5:16 p.m GMT: Bomb and bullet attack
5:17 p.m GMT: Mrs. Bhutto was rushed to General Hospital Rawalpindi after being killed instantly according to doctors and media reports.
9:24 p.m. GMT: AP Creation Time Stamp for Image ID 07122705254. Photo shows grisly crime scene in the darkness. This could be a legitimate timestamp but iMediaEthics or the public has no way of knowing. AP refused our multiple requests to check this and the others time stamps’ accuracy. Despite our pointing out the obvious that the photo time stamps are incorrect in their data base–AP made excuses but no corrections.
Morning, Dec 28, 2007: Unnamed, emotional man in a brown jacket becomes icon on the front pages of newspapers around the world as he gesticulates wildly amid the body parts and slicks of blood and vehicle debris. The AP’s captions states as fact –even though they were guessing–that “A supporter of Pakistan former Prime Minister Benazir Bhutto mourns deaths of his colleagues after a suicide attack in Rawalpindi, Pakistan, Thursday, Dec. 27, 2007. ” The American media published grisly images of dismembered Pakistanisa clear double standard. No maimed American victims, such as in the 9/11 attacks, are shown in similar state of dismemberment.
The timeline above uses the GMT time zone from the AP’s 2007 time stamp along with the local GMT+5 time zone. When we tried to put the time line into only the GMT+5, Pakistan’s time zone, the time stamp problems got worse–even changing one photo’s date from Dec 27th to the 28th. More on this in parts 4 and 5 of our series.
We found Brown Jacket Man
Brown Jacket Man has a name, Muhammad Yaseen Khan. We visited his home. He is a husband and father and was also a close aide to former slain leader Mrs. Bhutto, serving as a driver in the National Assembly of Pakistan (as evidenced by photos in his home and confirmed by party leadership). See our exclusive interview with Yaseen in Part 2 and Part 3.
Yaseen showed us photos picturing him with Bhutto in his home
Yaseen did not know any of the dead or injured beyond Bhutto at the time he was being photographed. He did experience a brush with death that same day when the truck he was walking alongside was among those that exploded. While others near him were killed, he was uninjured but for superficial wounds and psychological scars.
Yaseen showed us a scrapbook filled with press clippings from around the world that featured images of him — many sent to him by the press. He reports that four years later he still has trouble sleeping and suffers from nightmares.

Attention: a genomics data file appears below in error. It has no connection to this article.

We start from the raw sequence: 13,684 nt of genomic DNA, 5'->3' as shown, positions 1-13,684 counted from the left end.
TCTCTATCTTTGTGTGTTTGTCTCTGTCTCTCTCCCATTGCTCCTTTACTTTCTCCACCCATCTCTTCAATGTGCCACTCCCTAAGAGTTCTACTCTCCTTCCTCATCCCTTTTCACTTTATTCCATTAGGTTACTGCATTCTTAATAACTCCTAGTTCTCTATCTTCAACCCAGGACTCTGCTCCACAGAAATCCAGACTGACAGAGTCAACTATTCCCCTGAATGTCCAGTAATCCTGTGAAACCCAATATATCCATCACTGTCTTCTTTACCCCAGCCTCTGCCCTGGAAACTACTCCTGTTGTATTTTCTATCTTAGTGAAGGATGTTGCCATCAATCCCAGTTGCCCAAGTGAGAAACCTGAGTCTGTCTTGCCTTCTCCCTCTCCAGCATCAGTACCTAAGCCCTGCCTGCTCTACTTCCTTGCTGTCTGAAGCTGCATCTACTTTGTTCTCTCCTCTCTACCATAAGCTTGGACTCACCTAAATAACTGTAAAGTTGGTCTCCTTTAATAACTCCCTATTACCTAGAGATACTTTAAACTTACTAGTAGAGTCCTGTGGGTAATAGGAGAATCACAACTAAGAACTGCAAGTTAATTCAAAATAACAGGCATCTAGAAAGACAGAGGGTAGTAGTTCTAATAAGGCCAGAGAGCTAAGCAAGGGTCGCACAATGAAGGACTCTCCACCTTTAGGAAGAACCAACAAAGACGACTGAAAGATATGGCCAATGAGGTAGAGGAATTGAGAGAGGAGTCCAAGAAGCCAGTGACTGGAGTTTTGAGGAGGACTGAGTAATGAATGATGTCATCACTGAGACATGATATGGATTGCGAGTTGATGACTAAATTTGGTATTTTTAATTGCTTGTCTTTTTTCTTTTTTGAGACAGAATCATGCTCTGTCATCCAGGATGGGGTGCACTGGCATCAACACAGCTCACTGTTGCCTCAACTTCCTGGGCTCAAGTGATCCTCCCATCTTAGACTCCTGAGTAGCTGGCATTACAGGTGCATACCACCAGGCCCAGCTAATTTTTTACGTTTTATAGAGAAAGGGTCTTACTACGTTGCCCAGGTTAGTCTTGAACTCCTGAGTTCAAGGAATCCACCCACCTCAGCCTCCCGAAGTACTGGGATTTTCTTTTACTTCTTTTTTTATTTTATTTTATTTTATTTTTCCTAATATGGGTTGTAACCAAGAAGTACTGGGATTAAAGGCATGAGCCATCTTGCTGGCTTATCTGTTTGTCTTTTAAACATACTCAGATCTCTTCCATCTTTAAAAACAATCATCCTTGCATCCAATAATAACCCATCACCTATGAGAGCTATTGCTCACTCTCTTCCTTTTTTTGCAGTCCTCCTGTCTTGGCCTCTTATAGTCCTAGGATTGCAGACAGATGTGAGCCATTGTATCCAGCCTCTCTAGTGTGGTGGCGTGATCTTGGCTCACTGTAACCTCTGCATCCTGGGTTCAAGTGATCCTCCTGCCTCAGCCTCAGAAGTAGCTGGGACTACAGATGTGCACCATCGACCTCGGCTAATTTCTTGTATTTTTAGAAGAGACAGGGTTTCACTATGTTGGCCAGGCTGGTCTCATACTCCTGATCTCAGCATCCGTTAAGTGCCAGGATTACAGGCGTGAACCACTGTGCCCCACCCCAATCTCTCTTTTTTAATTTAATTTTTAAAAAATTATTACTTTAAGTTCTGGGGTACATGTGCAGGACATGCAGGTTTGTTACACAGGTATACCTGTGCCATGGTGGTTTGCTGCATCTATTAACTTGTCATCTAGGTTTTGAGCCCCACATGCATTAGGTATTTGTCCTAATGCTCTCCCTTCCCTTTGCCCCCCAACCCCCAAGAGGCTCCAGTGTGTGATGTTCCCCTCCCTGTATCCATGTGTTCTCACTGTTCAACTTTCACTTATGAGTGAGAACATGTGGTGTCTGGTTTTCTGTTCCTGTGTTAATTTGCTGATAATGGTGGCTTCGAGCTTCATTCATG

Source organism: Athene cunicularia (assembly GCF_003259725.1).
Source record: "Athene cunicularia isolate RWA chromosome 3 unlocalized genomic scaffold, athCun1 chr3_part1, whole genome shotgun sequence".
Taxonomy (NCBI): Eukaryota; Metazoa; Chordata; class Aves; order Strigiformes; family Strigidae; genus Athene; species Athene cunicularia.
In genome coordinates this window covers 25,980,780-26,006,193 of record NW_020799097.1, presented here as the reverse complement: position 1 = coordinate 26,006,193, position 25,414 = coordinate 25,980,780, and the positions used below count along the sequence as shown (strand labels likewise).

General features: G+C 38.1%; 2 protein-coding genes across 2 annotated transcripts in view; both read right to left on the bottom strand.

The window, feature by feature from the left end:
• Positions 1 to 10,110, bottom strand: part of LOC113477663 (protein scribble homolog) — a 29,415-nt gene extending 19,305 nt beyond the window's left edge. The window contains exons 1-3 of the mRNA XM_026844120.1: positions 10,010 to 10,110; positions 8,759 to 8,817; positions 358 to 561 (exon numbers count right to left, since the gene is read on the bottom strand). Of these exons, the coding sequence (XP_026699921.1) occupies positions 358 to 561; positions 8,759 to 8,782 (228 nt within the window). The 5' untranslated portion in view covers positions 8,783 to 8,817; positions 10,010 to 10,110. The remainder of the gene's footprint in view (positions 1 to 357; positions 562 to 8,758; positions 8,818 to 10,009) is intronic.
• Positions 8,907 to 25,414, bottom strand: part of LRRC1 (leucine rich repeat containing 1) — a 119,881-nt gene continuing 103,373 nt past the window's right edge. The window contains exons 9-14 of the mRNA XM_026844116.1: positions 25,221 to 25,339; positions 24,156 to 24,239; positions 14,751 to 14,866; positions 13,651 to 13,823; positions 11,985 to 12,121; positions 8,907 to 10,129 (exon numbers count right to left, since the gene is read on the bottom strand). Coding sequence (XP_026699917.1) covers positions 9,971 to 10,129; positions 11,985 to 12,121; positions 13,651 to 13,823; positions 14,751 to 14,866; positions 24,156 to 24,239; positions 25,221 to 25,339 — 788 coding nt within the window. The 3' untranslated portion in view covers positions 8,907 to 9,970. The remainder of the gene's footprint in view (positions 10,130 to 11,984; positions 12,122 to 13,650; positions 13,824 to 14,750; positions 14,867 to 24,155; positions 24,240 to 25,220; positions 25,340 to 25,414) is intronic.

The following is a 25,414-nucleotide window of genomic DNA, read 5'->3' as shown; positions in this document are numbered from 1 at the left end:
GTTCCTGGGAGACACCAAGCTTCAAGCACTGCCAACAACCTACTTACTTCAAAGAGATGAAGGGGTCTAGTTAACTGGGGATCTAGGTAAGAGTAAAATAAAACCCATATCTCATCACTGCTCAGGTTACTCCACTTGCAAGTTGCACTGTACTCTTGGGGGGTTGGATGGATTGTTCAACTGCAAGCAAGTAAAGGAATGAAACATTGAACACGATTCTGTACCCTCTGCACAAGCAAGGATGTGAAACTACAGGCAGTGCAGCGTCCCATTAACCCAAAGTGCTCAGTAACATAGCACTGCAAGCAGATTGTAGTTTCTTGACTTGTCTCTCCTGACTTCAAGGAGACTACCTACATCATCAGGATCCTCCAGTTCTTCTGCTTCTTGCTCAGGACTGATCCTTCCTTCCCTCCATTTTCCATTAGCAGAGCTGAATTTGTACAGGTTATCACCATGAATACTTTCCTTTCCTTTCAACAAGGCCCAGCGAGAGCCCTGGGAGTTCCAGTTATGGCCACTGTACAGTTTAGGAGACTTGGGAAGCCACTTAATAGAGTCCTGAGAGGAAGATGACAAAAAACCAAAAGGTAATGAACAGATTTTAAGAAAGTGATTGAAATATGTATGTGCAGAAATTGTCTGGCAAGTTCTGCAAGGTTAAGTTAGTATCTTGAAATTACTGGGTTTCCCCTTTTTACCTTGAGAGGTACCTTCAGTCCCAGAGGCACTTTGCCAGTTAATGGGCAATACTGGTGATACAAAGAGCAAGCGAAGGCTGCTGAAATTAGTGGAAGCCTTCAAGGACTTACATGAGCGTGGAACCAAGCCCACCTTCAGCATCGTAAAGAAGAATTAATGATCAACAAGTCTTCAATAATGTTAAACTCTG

No media outlet has published his name or background until now.
Like one’s body, one’s name and identity is also sacred and part of one’s dignity in the majority of world cultures.
Yaseen is more than an icon or brown person from a faraway land. Like the other victims of the Dec. 27, 2007 horror, he is a son to someone, just as he would be were he American.
The West’s standards of decency shouldn’t be limited to Western subjects, said Mahoomda Ghazai, a senior journalism professor in the visiting faculty of Fatima Jinnah Woman University Rawalpindi, when we contacted her for comment. “Yes, the West have double standards in all the fields of Pakistan and Third World countries,” she said. “It is shameful and really pathetic to publish such kinds of images as the human bodies looking naked and wrapped in blood.
“All these tall claims of the U.S. towards the media ethics [is] proved wrong by such kinds of double standards,” she continued, “and this [reveals] the bias and hypocrisy of the U.S. media.”
Rethinking graphic images and the double standard
In an entry dated Feb. 10, 2010 on her blog Real Media Ethics, Anne Kosseff, a writer and editor, explained that she has re-thought her “ideas about the publication of graphic photographs of natural disaster aftermaths.” She stated: “The devastating earthquake in Haiti this month has raised the issue again, as photos of dead bodies have made it to the print and virtual front pages of most major news organizations.”